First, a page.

It's no secret that I love all the apps in the Sago Mini series. The last one that I reviewed was Sago Mini Bug Builder, a fun coloring app which lets you create colorful bugs. Both my sons really enjoyed it.
Today the developers released their fourth app, Sago Mini Doodlecast. You can consider it a newly improved version of the existing Doodlecast for Kids by Zinc Roe, Sago Sago's previous name before it was acquired by Toca Boca.
Sago Mini Doodlecast combines drawing and storytelling in a creative app
Draw and Record
When you start the app, the app will randomly select a pre-populated canvas for you. At the bottom of the screen is a simple question that stimulates your imagination, for example "What's in the cart?" or "Who is Robin kissing?"
To see more canvas templates, you can either swipe to the left/right or tap on the grid icon at the top right corner of the screen. The app already includes 36 templates, but if you want to start with a blank canvas you can tap on the blank paper icon at the top right corner of the screen.
Once you have selected a canvas, you will see a palette of colors, a set of drawing pens, and an eraser. The tools are nicely laid out on a transparent layer on top of the canvas. They will show up when you lift your fingers from the iPad, and disappear as you start drawing to provide you with more screen estate.
What makes Sago Mini Doodlecast unique is its built-in gesture and voice recording feature. The app automatically records all your gestures while you are drawing. This allows you to replay the drawing sequence one stroke at a time. In addition, you can hear any conversation or narration that you made.
By default, you can record each drawing for up to 10 minutes. If you want to increase this limit, simply go to the Settings.app in your iPad, find the Doodlecast app, and turn off the 10-minute limit.
Once you have completed your drawing, you can browse the gallery of your doodlecasts from the main menu. You can also choose to save them to Camera Roll, and then share it via email or upload it to YouTube.
Parents Need to Know
Sago Mini Doodlecast is not only about drawing. It's also about giving our juniors an easy tool for telling their stories. In the Parents Guide, Sago Sago CEO explains where he got the inspiration for Doodlecast. He learned a lot from his early experiences drawing with his two-year-old daughter, and he believes that Doodlecast should enable other parents to have meaningful conversations with their juniors about what currently matters for them.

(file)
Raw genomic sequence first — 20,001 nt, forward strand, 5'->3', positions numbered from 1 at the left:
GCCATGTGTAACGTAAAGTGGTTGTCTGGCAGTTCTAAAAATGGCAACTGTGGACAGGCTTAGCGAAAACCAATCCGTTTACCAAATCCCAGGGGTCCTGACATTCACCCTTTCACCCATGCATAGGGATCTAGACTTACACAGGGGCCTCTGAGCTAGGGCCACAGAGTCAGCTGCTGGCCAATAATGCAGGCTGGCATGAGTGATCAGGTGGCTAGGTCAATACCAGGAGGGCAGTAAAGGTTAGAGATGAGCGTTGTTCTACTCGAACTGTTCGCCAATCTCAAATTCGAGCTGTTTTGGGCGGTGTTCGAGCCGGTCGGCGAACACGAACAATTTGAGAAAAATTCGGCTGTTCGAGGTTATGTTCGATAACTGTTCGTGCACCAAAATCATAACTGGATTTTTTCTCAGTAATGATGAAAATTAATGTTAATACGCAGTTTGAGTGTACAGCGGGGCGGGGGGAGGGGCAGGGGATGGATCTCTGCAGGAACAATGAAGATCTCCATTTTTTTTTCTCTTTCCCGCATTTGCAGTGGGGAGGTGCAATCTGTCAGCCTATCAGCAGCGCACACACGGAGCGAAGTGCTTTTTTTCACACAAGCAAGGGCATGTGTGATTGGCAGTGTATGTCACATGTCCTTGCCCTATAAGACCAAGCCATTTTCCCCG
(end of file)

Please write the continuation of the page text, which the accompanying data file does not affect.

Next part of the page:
"The magic of drawing was less about the end result, and more about the conversations that would take place as we drew" - Jason Kragh, Sago Sago CEO
Based on my experience playing Doodlecast with my sons, I really value the conversation that happens "behind the scene" for each drawing that we make. They always giggle each time they watch the replay video. I think it's a great learning tool that allows them to get instant feedback on how they sound and draw.
If this is your first time playing with Doodlecast, keep in mind that you don't need to start with the available templates. Feel free to start with blank canvases too. And, start having conversations with your juniors about things that matter to them. For example, my younger son prefers to express his interests in tracing letters and numbers, whereas his elder brother is more keen on writing sight words and daily objects that he's familiar with.
The app has many templates to invoke your creativity
Things I Like
I'm one of the less-creative people who get a bit intimated when asked to draw on a blank canvas. It's the main reason why the developers decided to include the templates and the accompanying questions.
If your juniors do not speak English natively, you might want to switch the default language to any of the 16 languages supported by the app. Simply go to the Settings.app, find the Doodlecast app, and choose the default language for the app. As my family speaks Bahasa Indonesia natively, I'm thrilled to see that the app has supported our language. I also think the developers did a great job — the accent, pronunciation, and the translation are fairly accurate.
Because the recording period starts from the moment the narrator asks the question on the canvas, the language that you select will be reflected in the recorded video as well. The app also allows you to pause your recording by tapping on the microphone icon at the top center of the screen. This is very handy if you want to pause your drawing and return to it after a few minutes. You can also get creative and create a simple stop-motion movie by doing this sequence for each frame that you want to record: pause, erase, draw, play.
Here's an example of a short stop-motion animation that my colleague and I have created as a demo of what's possible:
Sago Mini Doodlecast is a fun doodling app for juniors. Its fun templates allow juniors to overcome the fear of facing a blank canvas. I like that the gesture and voice recorders provide instant feedback as you draw. I believe the best use case for the app is for both parents and juniors to doodle together and talk over the drawing.
Get Sago Mini Doodlecast on the App Store.
Note: App was provided for our honest review
Other apps you might like:
- MosaicHD. Create pictures from colorful beads and share them with artists around the world.
- Puppet Workshop - Creativity App for Kids. Make your own odd characters with colorful socks and gloves.
- Faces iMake - Right Brain Creativity. The only app in that lets you toy with your food to make beautiful artwork.